OtherSide Entertainment has revealed that one of my all-time favorite villain, SHODAN will be returning with System Shock 3. This is not a big surprise, although this made me wonder if SHODAN is really that essential to System Shock, or are there much more important elements in the series that we need to see?
Don’t get me wrong: SHODAN is the trademark of the series (especially if Terri Brosius is involved). If the story justifies her presence, if the developers can make her new and terrifying again, if she’s not just a recycled icon repeating her catchphrases… she might be the star again.
But System Shock is fundamentally a game about the clash of philosophical ideas, and SHODAN is merely an impersonation of one side. System Shock was always about humanity. How the human race fares in extreme situations. It was about the importance of the individual versus the needs of the many. It was about flesh versus technology. About the corruption of certitudes. About the culture shock in reaction to a higher system (artificial intelligence, space exploration, augmentation of humans, etc.).
More importantly, the game allowed the players the freedom to approach and interpret their dire situation in any way they wanted (even if that freedom was an illusion).
This is the reason why System Shock 2 remains a fan favorite, and is even today very well playable (adding HD textures and controller support, it’s more accessible to newer players). It is a hard game, harder than anything we’re used to nowadays, but even so, one cannot deny its superiority when compared to the more streamlined, yet more safe Bioshock.
System Shock worked well because of these principles:
- The player’s nemesis isn’t the “villain” of the game (SHODAN). The player’s enemy is the hostility of the environment, and the fact that the player is merely a puppet in a fight of a much bigger scale (Bioshock tackled this as well). This has a subtle lovecraftian philosophy behind it, but it’s much more contemporary.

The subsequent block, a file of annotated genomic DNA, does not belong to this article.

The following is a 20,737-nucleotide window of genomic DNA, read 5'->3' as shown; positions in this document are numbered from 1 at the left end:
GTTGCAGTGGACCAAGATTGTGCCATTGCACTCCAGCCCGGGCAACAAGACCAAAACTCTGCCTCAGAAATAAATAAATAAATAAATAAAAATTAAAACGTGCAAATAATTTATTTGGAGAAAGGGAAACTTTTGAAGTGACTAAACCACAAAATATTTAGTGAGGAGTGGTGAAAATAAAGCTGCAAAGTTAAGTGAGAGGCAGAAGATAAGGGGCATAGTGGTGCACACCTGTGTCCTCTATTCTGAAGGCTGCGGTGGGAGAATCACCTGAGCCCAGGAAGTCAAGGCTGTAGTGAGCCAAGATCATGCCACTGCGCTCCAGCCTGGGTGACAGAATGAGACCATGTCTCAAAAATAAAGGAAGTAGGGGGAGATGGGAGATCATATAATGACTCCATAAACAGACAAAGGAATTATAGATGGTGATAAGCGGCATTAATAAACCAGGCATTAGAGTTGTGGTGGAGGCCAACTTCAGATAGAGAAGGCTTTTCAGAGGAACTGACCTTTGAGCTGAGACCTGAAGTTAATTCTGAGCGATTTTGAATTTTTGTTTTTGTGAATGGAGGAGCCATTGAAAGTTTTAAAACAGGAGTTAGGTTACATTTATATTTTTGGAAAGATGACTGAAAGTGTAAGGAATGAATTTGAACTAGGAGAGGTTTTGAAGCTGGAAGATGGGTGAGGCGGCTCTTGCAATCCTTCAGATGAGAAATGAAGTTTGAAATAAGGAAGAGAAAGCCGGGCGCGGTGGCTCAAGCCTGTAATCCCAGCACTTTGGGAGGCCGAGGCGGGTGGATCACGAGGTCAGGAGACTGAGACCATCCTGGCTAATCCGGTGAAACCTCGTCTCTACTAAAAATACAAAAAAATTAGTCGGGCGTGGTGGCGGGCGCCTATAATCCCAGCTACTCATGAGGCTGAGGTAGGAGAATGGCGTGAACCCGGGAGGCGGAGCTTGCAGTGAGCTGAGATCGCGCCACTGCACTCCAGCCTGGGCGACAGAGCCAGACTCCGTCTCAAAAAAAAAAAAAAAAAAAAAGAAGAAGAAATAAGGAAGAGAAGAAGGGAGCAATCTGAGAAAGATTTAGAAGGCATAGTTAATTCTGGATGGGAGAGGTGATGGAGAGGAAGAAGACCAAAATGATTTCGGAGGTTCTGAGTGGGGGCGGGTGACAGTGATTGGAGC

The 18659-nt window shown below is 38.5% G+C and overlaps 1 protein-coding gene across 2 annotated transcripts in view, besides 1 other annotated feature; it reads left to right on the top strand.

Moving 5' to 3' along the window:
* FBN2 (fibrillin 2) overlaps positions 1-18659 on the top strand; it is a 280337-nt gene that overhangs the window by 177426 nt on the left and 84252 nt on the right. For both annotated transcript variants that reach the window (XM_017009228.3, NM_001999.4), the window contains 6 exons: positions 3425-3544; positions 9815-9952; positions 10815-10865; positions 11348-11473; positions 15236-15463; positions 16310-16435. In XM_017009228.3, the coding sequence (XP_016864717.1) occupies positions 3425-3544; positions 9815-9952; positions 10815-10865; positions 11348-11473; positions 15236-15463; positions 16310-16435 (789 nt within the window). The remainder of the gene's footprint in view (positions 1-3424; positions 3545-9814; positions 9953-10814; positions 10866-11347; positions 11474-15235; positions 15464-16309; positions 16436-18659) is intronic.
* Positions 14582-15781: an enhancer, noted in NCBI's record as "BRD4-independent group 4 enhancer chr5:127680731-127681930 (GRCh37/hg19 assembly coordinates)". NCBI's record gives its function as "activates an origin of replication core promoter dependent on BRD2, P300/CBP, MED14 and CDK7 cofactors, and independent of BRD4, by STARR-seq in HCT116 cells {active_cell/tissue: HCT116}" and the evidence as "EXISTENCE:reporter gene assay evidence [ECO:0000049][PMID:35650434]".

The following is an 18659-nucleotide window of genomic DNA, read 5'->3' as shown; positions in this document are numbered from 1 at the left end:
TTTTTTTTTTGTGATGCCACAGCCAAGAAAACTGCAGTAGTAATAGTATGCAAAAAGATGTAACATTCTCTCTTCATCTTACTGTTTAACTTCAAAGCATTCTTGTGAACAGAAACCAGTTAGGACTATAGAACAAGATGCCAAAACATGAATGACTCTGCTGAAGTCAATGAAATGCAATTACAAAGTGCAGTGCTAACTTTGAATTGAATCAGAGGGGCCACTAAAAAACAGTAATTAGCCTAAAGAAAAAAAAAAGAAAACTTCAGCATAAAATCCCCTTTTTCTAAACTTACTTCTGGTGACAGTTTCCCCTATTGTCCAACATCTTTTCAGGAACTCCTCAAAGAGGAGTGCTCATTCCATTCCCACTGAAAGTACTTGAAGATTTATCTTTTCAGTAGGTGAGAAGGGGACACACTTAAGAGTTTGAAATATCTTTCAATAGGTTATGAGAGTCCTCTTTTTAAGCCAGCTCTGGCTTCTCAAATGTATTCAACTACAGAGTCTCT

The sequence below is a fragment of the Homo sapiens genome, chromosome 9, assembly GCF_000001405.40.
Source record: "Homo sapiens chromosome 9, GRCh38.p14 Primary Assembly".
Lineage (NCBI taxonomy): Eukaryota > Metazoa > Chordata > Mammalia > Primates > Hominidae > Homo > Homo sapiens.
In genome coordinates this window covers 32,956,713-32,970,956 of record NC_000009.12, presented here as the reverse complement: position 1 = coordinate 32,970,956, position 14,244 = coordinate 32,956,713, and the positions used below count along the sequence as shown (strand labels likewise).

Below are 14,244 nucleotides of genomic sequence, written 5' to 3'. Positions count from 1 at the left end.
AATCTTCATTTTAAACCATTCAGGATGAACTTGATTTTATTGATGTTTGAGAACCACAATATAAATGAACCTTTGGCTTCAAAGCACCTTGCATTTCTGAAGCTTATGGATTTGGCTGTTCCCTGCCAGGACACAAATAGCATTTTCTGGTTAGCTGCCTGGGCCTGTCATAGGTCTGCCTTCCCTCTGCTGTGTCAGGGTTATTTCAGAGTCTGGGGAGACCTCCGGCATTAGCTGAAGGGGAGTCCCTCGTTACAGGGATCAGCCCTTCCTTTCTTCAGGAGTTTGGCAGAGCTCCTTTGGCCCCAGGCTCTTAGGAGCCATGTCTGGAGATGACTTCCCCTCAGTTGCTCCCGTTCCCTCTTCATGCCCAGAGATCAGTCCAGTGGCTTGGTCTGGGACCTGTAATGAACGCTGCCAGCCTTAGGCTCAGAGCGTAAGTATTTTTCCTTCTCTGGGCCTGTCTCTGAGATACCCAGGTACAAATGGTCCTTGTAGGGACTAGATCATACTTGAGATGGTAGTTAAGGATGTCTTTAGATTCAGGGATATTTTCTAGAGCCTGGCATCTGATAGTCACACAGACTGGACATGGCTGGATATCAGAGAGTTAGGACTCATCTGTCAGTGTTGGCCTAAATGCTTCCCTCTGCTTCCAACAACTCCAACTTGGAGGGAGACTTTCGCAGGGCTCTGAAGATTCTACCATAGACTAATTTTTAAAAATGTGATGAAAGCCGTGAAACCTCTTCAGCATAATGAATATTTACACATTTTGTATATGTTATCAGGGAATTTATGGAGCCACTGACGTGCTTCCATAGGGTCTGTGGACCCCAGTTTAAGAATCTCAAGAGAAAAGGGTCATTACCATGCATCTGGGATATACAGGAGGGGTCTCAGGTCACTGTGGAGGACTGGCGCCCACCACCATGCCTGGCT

- The player has limited resources, whereas the environment has unlimited resources. The player’s goal isn’t to emerge victorious, but to survive. System Shock 3 needs to be very careful with this, without replicating the biggest fault of System Shock 2 (that you can develop a useless character), but also, it shouldn’t allow players to play through a power fantasy where the player can do anything.
- The game features one location: a series of interconnected levels where progress can be nonlinear, yet confined enough to be claustrophobic. A sort of metroidvania-style level design. A spaceship is a viable option for System Shock 3, if not overused: I’d like to see a small, secluded colony on a desolate planet for a change.
- The player must make use of the opportunities and tools the environment provides, and not (only) rely on weapons and tools that can be picked up and stored for later use.
- No ingame cutscenes interrupt the exploration, atmosphere. That’s a standard for Looking Glass (as well as Half-Life, Dark Souls, games by Frictional, essentially any horror game where the illusion of control is contrasted with the vulnerability of the player).
I dare say that with the success of From Software’s games, there might be a chance that System Shock 3 will not be afraid to appeal to gamers who love the sense of danger, insignificance and vulnerability, because frankly, this is a key element that needs to be present. Anything less wouldn’t be a shock. The absurd amount of shooting and the easy progress in Bioshock Infinite proved that even a great story and great visual presentation can be ruined with ludonarrative dissonance. System Shock is about the shock. It needs to shock its audience.
And here lies the danger involving SHODAN: we all know her. She’s not shocking anymore. She alone cannot make System Shock 3 work. This is most important: she can be present, she can be utilized well in the story, but she shouldn’t be the ultimate villain. The “big twist” in System Shock 2 was awkward because SHODAN was already featured on the cover of the game, even if it was a very-very effective dramatic moment. But it was a delightful experience that there was another voice: the Many.
So I would say: System Shock 3 shouldn’t be about SHODAN. If it is, she should become a much more complex character to show her new intentions, new abilities, anything that is surprising and shocking, yet not incompatible with her previous incarnations. But better to involve more threats without overcrowding the game, or make it about the player without being too heavy-handed with the narrative.
To put it more simply, System Shock 3 needs to be about system shock.
This is a massive, ambitious goal, and System Shock 3 needs to be a very balanced, very delicate, nuanced, tight and focused game. Many critics have mentioned that System Shock 2 is too short; I say it has the perfect lenght for its tension. It falls apart in one of the late levels (involving the body of the Many), but mainly because some odd level design choices. Still, it worked well as a shorter game.
I don’t envy OtherSide Entertainment. We’ve seen how the “oldschool” fans of Thief tore the new game apart even before release, I’d say System Shock has even more dedicated, ferocious and probably very intelligent and design-aware fan base, but not big enough to support a triple-A production, so it’s a challenge. It’s a very dangerous undertaking, but if in any way successful, probably very rewarding as well.
I wish OtherSide good luck for it.